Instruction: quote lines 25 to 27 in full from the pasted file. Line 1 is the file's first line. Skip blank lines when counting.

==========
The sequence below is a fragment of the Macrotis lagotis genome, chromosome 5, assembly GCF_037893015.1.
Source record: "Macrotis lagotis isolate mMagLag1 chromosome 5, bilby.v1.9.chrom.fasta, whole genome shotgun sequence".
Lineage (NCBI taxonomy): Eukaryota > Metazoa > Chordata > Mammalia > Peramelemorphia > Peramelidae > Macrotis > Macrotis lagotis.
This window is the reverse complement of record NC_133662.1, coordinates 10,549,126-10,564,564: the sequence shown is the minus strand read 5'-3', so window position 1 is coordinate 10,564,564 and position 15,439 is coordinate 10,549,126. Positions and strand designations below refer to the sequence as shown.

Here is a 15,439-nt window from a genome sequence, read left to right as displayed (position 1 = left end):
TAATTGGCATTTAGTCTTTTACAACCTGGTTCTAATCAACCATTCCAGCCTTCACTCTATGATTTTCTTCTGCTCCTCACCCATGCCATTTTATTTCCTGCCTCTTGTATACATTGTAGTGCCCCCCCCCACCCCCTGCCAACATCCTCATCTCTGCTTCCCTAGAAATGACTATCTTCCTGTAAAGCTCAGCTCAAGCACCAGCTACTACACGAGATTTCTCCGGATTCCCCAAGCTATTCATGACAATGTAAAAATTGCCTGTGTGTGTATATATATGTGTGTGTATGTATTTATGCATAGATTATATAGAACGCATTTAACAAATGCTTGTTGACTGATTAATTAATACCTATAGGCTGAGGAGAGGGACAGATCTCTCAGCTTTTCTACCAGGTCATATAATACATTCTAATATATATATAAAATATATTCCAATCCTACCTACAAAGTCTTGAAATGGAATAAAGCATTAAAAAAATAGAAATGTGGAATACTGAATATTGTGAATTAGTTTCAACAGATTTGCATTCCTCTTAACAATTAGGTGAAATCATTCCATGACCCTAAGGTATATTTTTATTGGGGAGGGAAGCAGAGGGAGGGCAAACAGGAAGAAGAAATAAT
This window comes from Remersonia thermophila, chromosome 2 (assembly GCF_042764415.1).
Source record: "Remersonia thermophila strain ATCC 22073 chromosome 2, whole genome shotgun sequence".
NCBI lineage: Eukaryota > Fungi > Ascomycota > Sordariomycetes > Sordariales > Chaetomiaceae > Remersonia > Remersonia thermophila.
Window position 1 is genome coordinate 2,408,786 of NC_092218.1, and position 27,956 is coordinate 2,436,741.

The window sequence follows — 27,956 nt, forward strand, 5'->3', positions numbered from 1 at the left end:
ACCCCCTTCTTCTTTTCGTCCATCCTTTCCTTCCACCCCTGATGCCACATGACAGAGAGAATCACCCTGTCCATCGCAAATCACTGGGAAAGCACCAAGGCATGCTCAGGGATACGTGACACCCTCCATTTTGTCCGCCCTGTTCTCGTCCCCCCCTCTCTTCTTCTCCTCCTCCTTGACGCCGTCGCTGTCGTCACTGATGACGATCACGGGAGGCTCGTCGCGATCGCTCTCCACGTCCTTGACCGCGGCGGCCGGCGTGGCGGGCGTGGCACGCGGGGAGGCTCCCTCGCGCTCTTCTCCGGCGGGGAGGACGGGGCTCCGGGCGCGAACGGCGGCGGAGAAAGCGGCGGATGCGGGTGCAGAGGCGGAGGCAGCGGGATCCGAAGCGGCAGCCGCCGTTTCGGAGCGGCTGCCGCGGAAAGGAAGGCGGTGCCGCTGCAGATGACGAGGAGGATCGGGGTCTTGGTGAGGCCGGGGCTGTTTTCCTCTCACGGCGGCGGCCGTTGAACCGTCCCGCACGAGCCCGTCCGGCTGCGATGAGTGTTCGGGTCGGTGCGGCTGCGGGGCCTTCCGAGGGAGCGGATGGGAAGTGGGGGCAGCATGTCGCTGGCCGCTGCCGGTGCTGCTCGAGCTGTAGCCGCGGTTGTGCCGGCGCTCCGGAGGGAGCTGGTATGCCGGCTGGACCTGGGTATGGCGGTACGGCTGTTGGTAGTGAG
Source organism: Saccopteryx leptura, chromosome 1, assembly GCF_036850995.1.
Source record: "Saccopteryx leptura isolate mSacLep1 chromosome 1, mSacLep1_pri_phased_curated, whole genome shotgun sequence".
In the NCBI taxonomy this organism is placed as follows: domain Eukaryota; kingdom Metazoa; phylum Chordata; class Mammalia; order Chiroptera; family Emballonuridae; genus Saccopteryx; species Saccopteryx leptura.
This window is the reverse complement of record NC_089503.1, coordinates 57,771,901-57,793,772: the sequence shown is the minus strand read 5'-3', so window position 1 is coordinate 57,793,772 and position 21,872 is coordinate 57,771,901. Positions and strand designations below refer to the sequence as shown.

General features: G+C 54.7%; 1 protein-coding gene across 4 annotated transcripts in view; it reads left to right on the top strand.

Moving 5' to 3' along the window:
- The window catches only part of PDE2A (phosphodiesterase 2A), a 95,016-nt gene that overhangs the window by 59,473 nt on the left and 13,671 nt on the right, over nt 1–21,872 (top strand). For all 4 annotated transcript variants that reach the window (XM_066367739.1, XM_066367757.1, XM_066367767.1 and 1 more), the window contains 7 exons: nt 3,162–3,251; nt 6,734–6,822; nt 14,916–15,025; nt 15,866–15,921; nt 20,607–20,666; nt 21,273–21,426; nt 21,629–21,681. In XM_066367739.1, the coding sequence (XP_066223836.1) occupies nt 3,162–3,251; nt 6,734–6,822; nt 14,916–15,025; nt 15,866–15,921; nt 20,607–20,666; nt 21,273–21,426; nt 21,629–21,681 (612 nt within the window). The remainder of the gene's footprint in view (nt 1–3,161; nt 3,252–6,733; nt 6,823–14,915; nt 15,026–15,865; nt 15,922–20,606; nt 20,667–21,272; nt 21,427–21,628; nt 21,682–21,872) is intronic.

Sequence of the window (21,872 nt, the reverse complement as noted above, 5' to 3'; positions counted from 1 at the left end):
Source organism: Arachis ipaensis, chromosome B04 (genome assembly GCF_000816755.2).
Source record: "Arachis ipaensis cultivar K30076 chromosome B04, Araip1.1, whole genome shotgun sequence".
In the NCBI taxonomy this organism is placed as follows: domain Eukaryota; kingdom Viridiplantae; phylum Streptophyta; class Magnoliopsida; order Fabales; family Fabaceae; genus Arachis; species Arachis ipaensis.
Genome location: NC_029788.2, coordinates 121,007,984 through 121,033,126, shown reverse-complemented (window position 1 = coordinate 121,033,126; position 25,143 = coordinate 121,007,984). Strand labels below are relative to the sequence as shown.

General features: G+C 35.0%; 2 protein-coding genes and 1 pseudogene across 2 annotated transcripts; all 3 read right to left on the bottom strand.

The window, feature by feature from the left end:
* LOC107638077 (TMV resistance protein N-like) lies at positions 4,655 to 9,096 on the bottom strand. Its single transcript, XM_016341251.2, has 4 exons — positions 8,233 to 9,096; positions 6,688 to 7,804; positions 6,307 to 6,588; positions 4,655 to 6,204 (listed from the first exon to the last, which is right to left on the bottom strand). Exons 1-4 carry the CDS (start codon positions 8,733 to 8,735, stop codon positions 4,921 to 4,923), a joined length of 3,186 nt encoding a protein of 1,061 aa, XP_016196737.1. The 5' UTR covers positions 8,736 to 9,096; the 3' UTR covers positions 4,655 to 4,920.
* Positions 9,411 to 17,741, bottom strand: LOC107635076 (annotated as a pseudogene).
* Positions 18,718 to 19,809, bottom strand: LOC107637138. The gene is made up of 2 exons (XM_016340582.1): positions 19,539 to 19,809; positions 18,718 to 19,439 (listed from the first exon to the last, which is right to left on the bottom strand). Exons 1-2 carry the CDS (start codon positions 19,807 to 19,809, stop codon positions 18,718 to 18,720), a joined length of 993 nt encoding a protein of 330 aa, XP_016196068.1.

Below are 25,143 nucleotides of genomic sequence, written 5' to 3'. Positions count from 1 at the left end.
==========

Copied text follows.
General features: G+C 35.0%; 2 protein-coding genes and 1 pseudogene across 2 annotated transcripts; all 3 read right to left on the bottom strand.

The window, feature by feature from the left end:
* LOC107638077 (TMV resistance protein N-like) lies at positions 4,655 to 9,096 on the bottom strand. Its single transcript, XM_016341251.2, has 4 exons — positions 8,233 to 9,096; positions 6,688 to 7,804; positions 6,307 to 6,588; positions 4,655 to 6,204 (listed from the first exon to the last, which is right to left on the bottom strand). Exons 1-4 carry the CDS (start codon positions 8,733 to 8,735, stop codon positions 4,921 to 4,923), a joined length of 3,186 nt encoding a protein of 1,061 aa, XP_016196737.1. The 5' UTR covers positions 8,736 to 9,096; the 3' UTR covers positions 4,655 to 4,920.